When the world's greatest pop band played their final public concert in January 1969, there were no tickets or posters printed. When John Lennon, Paul McCartney, George Harrison, and Ringo Starr emerged at lunchtime from the headquarters of their own company, Apple, five stories above London's Savile Row, only a select group of people knew what the hell was happening. The rooftop concert was one of the Beatles' most spontaneous acts. The Beatles on the Roof studies the rooftop concert in penetrating detail, uncovering new truths and debunking old myths about the event. Nobody knew it yet—not even the band—but this was the last time they would play live to the public.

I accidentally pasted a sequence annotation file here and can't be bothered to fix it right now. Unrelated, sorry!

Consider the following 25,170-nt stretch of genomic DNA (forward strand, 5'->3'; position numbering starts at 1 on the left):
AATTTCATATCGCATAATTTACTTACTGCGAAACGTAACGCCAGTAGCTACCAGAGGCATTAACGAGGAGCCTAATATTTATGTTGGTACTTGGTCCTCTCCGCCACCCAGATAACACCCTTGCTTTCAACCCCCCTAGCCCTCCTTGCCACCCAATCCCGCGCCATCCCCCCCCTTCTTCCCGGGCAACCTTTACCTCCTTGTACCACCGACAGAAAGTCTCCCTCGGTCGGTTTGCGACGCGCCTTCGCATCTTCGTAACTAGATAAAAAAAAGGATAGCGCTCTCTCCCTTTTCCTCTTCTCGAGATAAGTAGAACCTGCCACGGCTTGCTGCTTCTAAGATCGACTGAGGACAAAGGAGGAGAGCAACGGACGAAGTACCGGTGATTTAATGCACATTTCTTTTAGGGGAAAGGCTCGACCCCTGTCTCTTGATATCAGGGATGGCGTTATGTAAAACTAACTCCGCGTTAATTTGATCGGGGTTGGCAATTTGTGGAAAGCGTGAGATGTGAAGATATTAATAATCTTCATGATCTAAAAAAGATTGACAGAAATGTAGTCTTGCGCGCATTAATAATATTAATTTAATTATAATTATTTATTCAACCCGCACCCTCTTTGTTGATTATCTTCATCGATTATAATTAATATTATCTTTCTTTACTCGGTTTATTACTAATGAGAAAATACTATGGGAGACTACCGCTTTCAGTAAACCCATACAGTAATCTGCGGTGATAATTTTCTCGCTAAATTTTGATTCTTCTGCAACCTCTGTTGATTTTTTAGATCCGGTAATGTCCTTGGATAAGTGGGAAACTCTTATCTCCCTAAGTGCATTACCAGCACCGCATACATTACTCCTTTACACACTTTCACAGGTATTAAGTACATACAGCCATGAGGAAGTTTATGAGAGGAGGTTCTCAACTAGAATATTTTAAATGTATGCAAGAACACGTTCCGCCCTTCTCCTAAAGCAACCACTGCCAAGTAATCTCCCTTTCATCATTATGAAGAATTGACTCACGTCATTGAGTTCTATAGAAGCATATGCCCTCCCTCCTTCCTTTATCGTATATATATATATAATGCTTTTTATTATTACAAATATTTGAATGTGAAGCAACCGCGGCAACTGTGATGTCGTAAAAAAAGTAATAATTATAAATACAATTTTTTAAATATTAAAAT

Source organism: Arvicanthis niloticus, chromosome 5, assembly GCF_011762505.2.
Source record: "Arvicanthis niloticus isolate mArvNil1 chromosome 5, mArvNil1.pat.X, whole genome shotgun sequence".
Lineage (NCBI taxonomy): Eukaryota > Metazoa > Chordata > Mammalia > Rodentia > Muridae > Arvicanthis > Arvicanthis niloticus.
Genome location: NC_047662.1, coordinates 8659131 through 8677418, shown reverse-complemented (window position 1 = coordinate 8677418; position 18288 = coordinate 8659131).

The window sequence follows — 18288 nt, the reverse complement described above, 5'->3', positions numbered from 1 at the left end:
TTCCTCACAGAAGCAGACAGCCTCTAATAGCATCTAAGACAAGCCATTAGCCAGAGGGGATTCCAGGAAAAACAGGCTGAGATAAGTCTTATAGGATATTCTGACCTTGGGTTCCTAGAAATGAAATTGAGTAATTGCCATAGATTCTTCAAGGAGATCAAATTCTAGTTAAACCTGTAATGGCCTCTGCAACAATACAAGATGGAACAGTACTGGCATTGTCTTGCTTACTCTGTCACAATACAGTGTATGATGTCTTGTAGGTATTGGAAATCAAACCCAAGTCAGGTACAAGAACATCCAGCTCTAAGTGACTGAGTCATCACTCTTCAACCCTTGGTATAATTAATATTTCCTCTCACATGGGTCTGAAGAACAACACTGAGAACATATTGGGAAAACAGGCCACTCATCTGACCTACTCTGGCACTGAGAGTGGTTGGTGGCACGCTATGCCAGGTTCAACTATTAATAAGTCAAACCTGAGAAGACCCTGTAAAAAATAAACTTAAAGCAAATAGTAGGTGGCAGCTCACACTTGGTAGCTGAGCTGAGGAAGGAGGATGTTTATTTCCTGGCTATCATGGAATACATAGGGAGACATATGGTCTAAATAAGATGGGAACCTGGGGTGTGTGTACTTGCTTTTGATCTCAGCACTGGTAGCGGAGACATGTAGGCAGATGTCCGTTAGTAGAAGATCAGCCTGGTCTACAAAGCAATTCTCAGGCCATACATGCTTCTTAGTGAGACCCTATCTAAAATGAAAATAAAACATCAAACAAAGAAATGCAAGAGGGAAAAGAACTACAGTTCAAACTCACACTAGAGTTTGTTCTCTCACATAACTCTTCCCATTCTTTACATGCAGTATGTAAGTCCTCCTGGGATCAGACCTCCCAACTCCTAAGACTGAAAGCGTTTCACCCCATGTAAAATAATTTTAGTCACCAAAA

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About the Author
Since 1997, Tony Barrell has contributed regular features to The Sunday Times on pop music, modern art, and popular culture. Topics have included The Beatles, Abbey Road Studios, the longest songs ever recorder, the history of tribute bands, the worlds strangest concert venues, and the exercise music used by celebrities. Tony has also interviewed and profiled many music stars, such as Ronnie Wood, Jimmy Page, Shirley Manson, Joan Baez, Alison Goldfrapp, Celine Dion and MIke Oldfield.